We set off on this leg with the falling sun already starting to hide behind the towering mountains on either side of us, on occasions creating long shadows of these giants barring our way ahead. The thing about this climb is the gradient, 20%, with short stretches steeper still, with the steepest bit left until last. No stranger to climbs now Ellie was not phased by what we had ahead, that is until she got her first glimpse of the final pitch, which literally looks as though the hand of a mighty deity has reached down and bent the road upwards, just to dare travellers to venture upwards. We mentally moved into “winch mode” and settled in for the of battle to come. As the tarmac pitched upwards properly Ellie pointed out that “it would be a shame to get off and walk now” so the die was cast, neither of us was going to yield first. We ground our way up the truly relentless incline, and on approaching the summit and the final steepening corner, our old friend for the day “the headwind” returned after a brief respite in the valley, all the fresher for the extra altitude. But we made it! Truly elated and relieved we pulled into the small layby at the summit and surveyed that which we had conquered, nestled between two mighty welsh peaks.
We zoomed down the other side at warp speed into Cross Foxes with only 12 miles to go, with no more climbing: Hallelujah! A last top up with food and we set off on the last 12 mile leg, with victory in our sights, finishing the descent down into Dolgellau and thence onto the the Mawddach trail, a disused railway line that is now a bridlepath that skirts the Mawddach Estuary. With the sun rapidly heading towards the horizon we were back in the teeth of a strengthening headwind, on a trail surface that really didn’t roll well, with the motuth of the estuary visible in the distance but never seeing to grow any closer, and about 3 miles out of Barmouth we got a text requesting an ETA from mum who had gone on ahead to the finish as the chipshop shut at 9pm! There was no way we were going to be there for 9 so it was starting to look like the fish and chip supper we had been thinking about all afternoon was now off. Then, with just three miles to go, and the finish within grasp, Ellie “hit the wall”. You kind of had to be there, but for a minute she was about to crumple completely. Ellie, who had conquered Dinas Mawddy in a single pitch, floored by a disused railway trail! Thankfully some rapid use of carb gels, a quick hug and a few kind words and we were on our way again. Almost immediately we seemed to be on the Railway bridge that spans the estuary from Arthog to Barmouth, which with its pedestrian route would carry us over to the north side and our final destination.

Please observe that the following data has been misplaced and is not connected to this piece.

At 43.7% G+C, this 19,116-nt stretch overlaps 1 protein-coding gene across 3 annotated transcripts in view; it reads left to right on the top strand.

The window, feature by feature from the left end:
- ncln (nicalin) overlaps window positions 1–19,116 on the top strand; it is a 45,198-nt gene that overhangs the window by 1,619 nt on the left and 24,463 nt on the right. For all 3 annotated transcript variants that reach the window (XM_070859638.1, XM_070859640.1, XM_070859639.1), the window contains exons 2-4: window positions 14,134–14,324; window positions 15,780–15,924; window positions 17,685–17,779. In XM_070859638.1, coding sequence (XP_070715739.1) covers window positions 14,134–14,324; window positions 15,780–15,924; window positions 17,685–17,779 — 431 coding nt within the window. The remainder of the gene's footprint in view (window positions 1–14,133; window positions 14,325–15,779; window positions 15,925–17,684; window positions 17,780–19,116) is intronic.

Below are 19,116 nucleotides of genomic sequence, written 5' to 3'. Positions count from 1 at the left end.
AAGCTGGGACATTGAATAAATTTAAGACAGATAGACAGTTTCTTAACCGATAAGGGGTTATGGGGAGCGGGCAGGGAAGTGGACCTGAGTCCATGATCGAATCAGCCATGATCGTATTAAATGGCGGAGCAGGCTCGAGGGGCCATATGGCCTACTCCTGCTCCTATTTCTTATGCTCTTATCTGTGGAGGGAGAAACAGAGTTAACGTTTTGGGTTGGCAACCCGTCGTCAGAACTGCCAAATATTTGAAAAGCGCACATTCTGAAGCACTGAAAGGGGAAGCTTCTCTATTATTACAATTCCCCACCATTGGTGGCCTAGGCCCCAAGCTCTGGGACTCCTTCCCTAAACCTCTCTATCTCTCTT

We rolled across and with new energy in our bodies born of seeing the finish for real we finally zipped into Barmouth, 111 miles and 13 and a quarter hours after we set off to find Mum waiting for us at the finish. And better still she had persuaded the Barmouth Fish Bar to say open an extra 15 minutes just for us when she told them our story. And even better still they gave us £20 n cash for our charity! What stars!
It’s true to say that we had had grand plans for the finish, with photographs on the beach, but as dusk had already fallen, that was pretty much out, so a few photos munching chips in Barmouth harbour are our main momentos of the finish! And some of the best fish and chips I’ve ever tasted, whilst texting friends and family to confirm our successful arrival.
It was a proper adventure: I can honestly say there was no man prouder of his daughter that day, and that it was a privilege to have been able to share it with someone so special as Ellie.
In total so far, thanks to the generosity of our donors, the amount raised by Ellie is £1,350.00 .
Thanks for all your support, Ellie & Dad.
110 Miles, One day and absolutely No Flapjack!
So we were up bright and early on Saturday morning. All our gear was packed and ready to go. After listening to my radio interview whilst having an odd breakfast of weetabix and toast whilst watching some Sherlock, we shammied up, took a few photos and set off at about 8. I was feeling positive but with a strong sense of foreboding. The first 20 or so miles were pretty uneventful so I’ll spare you the lengthy descriptions.